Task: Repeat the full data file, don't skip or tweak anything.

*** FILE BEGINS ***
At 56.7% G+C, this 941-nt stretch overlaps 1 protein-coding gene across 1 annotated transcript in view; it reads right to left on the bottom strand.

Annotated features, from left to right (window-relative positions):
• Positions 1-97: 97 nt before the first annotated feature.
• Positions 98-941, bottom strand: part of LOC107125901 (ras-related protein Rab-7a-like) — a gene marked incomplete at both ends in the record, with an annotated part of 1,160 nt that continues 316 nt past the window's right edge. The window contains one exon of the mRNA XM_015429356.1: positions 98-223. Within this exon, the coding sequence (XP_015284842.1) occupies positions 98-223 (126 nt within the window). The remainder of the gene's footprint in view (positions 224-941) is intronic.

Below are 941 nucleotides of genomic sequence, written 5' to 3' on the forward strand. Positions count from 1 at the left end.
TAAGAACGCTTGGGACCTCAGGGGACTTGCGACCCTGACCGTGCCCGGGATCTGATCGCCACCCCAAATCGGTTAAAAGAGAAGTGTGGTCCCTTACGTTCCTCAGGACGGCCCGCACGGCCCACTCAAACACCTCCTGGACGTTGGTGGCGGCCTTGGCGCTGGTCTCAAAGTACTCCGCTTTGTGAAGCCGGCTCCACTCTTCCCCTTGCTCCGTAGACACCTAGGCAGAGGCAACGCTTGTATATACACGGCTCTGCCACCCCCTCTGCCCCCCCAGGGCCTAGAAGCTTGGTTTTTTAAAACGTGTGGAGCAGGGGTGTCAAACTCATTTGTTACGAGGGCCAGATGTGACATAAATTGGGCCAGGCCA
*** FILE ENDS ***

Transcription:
At 56.7% G+C, this 941-nt stretch overlaps 1 protein-coding gene across 1 annotated transcript in view; it reads right to left on the bottom strand.

Annotated features, from left to right (window-relative positions):
• Positions 1-97: 97 nt before the first annotated feature.
• Positions 98-941, bottom strand: part of LOC107125901 (ras-related protein Rab-7a-like) — a gene marked incomplete at both ends in the record, with an annotated part of 1,160 nt that continues 316 nt past the window's right edge. The window contains one exon of the mRNA XM_015429356.1: positions 98-223. Within this exon, the coding sequence (XP_015284842.1) occupies positions 98-223 (126 nt within the window). The remainder of the gene's footprint in view (positions 224-941) is intronic.

Below are 941 nucleotides of genomic sequence, written 5' to 3' on the forward strand. Positions count from 1 at the left end.
TAAGAACGCTTGGGACCTCAGGGGACTTGCGACCCTGACCGTGCCCGGGATCTGATCGCCACCCCAAATCGGTTAAAAGAGAAGTGTGGTCCCTTACGTTCCTCAGGACGGCCCGCACGGCCCACTCAAACACCTCCTGGACGTTGGTGGCGGCCTTGGCGCTGGTCTCAAAGTACTCCGCTTTGTGAAGCCGGCTCCACTCTTCCCCTTGCTCCGTAGACACCTAGGCAGAGGCAACGCTTGTATATACACGGCTCTGCCACCCCCTCTGCCCCCCCAGGGCCTAGAAGCTTGGTTTTTTAAAACGTGTGGAGCAGGGGTGTCAAACTCATTTGTTACGAGGGCCAGATGTGACATAAATTGGGCCAGGCCA